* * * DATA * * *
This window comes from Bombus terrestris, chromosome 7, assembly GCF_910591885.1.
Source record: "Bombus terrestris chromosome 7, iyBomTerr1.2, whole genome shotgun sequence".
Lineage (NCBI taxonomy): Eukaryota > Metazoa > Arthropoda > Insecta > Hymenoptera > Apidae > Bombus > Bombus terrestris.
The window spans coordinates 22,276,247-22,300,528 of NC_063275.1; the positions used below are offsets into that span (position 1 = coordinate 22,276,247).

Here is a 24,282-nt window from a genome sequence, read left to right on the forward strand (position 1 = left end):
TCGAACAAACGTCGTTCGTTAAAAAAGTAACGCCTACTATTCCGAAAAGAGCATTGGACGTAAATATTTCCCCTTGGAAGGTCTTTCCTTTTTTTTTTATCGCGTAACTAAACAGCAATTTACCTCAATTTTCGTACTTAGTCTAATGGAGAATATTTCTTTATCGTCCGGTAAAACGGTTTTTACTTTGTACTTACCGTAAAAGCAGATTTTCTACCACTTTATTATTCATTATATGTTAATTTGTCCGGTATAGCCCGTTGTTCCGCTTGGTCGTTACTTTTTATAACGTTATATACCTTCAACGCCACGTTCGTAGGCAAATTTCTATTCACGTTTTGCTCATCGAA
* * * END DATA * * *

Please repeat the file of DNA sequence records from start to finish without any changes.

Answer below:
This window comes from Bombus terrestris, chromosome 7, assembly GCF_910591885.1.
Source record: "Bombus terrestris chromosome 7, iyBomTerr1.2, whole genome shotgun sequence".
Lineage (NCBI taxonomy): Eukaryota > Metazoa > Arthropoda > Insecta > Hymenoptera > Apidae > Bombus > Bombus terrestris.
The window spans coordinates 22,276,247-22,300,528 of NC_063275.1; the positions used below are offsets into that span (position 1 = coordinate 22,276,247).

Here is a 24,282-nt window from a genome sequence, read left to right on the forward strand (position 1 = left end):
TCGAACAAACGTCGTTCGTTAAAAAAGTAACGCCTACTATTCCGAAAAGAGCATTGGACGTAAATATTTCCCCTTGGAAGGTCTTTCCTTTTTTTTTTATCGCGTAACTAAACAGCAATTTACCTCAATTTTCGTACTTAGTCTAATGGAGAATATTTCTTTATCGTCCGGTAAAACGGTTTTTACTTTGTACTTACCGTAAAAGCAGATTTTCTACCACTTTATTATTCATTATATGTTAATTTGTCCGGTATAGCCCGTTGTTCCGCTTGGTCGTTACTTTTTATAACGTTATATACCTTCAACGCCACGTTCGTAGGCAAATTTCTATTCACGTTTTGCTCATCGAA